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The horrible realities of wind power in Maine  

It may sound ludicrous to most readers to suggest that wind power development in Maine may mean that more than 1,000, 400-foot wind turbines may be installed on mountain tops and ridges, mostly in western Maine. Yet this is exactly the scale of development being considered.

Developers, state agencies and even ecological groups such as the Natural Resources Council of Maine familiar with long-range development of wind power know this, but do not reveal this fact publicly for fear of riling people up.

The Public Utilities Commission said in its 2005 report on wind power that it estimates the initial phase of wind power development in Maine can be up to 1,000 megawatts. Because each of these huge turbines generates about one megawatt, it would mean 1,000 or more turbines built.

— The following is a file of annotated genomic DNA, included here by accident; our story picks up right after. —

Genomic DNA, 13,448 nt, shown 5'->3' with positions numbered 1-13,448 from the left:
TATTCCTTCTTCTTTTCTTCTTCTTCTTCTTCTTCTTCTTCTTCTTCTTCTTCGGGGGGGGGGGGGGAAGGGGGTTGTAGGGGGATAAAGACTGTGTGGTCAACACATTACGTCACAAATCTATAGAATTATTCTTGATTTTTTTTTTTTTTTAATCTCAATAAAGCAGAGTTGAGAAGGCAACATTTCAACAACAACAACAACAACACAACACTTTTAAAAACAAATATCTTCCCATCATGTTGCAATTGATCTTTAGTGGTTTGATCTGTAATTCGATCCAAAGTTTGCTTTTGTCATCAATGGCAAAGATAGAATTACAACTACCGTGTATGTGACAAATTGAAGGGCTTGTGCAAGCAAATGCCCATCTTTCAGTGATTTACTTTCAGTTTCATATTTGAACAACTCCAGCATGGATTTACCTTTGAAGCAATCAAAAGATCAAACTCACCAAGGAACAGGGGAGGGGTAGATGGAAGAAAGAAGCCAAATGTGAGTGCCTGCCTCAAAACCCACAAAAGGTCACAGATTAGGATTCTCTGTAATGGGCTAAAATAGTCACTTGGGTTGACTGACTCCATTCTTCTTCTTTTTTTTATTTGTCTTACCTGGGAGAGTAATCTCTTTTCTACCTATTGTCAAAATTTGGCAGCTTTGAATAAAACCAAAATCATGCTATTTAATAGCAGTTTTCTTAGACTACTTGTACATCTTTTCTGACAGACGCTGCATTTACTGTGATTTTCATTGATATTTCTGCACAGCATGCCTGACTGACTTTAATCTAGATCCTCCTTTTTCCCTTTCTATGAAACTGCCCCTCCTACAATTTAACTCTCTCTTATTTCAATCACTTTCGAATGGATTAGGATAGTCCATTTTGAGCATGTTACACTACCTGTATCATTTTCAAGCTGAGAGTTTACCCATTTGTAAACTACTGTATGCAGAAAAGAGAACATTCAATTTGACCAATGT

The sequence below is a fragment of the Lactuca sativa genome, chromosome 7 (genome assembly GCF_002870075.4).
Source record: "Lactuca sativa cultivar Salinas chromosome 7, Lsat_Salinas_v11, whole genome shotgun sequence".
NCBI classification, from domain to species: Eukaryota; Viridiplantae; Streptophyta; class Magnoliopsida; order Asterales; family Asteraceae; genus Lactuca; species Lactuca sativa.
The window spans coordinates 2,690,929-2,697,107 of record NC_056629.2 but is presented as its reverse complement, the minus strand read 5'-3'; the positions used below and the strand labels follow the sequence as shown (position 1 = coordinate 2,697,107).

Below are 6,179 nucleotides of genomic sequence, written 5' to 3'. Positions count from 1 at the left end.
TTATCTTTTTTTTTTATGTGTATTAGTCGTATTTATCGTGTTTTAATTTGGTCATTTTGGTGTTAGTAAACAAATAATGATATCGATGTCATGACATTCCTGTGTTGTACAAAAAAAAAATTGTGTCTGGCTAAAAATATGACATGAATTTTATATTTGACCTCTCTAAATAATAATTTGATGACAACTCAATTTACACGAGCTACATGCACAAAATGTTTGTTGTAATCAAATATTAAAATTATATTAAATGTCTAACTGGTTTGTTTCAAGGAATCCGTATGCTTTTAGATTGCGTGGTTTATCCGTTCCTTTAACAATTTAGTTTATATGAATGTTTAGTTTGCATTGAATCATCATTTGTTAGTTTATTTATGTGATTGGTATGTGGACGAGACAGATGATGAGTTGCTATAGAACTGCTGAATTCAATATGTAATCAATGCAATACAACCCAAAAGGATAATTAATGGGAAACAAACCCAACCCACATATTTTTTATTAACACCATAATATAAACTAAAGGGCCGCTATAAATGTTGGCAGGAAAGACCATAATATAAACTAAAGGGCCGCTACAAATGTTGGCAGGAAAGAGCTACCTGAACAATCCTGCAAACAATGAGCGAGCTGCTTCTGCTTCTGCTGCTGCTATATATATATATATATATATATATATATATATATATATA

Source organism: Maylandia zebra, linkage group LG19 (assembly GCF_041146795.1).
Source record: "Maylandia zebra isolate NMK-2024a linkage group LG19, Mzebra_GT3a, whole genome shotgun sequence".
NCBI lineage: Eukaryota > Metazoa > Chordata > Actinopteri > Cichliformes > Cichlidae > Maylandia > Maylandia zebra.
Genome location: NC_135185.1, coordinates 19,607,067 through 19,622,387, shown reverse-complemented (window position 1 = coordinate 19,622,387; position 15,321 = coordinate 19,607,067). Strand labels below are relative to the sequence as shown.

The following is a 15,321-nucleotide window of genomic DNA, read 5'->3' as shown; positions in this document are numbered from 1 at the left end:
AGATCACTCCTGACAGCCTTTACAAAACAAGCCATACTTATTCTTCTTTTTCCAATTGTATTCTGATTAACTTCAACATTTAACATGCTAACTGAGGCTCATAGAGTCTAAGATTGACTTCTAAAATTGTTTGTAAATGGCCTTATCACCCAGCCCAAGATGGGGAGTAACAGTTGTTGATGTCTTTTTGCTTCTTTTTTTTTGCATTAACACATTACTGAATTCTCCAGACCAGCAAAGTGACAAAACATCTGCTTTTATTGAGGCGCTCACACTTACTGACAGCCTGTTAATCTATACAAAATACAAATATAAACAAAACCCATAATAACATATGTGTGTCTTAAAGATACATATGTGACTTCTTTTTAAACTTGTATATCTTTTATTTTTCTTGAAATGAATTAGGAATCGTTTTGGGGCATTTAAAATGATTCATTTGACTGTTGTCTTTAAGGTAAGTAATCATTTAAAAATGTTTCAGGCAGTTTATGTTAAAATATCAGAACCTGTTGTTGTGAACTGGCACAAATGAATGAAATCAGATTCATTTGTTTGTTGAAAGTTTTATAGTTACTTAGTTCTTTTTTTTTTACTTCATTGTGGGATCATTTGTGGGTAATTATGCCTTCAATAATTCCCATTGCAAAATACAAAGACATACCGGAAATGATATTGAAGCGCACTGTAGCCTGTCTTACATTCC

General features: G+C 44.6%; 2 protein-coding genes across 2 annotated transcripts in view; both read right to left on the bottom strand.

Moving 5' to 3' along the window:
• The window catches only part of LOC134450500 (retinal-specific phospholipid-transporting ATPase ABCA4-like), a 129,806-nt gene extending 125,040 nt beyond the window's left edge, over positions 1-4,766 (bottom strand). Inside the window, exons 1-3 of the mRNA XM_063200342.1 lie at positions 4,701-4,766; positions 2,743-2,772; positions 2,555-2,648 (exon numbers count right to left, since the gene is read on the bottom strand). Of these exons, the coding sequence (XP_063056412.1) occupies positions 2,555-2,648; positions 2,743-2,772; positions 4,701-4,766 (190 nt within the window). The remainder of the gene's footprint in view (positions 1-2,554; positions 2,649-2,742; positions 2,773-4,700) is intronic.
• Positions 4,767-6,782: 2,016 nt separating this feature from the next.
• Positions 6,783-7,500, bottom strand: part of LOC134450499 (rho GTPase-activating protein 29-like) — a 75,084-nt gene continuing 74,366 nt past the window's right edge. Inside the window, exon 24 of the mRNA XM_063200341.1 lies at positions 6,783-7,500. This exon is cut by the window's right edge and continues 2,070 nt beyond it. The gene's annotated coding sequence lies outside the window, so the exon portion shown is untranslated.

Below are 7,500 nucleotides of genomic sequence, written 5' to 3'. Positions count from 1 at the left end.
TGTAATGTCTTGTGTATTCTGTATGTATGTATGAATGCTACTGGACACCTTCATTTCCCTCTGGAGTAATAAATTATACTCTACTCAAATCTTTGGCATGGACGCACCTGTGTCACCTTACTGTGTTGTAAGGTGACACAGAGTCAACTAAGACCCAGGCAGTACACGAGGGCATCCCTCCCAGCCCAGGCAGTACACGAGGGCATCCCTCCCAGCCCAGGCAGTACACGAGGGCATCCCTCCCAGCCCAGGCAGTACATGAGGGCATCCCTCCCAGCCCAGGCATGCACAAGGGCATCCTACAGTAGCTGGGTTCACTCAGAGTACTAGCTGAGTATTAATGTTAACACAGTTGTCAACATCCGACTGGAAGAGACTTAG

Imagine that number of turbines, strung along our mountains from the Maine-New Hampshire border, along the spine of the mountains to the Kennebec River and beyond. Roads up steep slopes will have to be built to each grouping of turbines. New power lines will be strung down valleys to reach grid connections. Blinking lights at night will be visible for a hundred miles or more. This scenario is too horrible for most Mainers to believe, or even visualize. Yet it is being proposed.

All we need to do for this to happen is to say nothing, or not to care.

Steve Clark


Kennebec Journal

7 October 2007

This article is the work of the source indicated. Any opinions expressed in it are not necessarily those of National Wind Watch.

The copyright of this article resides with the author or publisher indicated. As part of its noncommercial effort to present the environmental, social, scientific, and economic issues of large-scale wind power development to a global audience seeking such information, National Wind Watch endeavors to observe “fair use” as provided for in section 107 of U.S. Copyright Law and similar “fair dealing” provisions of the copyright laws of other nations. Send requests to excerpt, general inquiries, and comments via e-mail.

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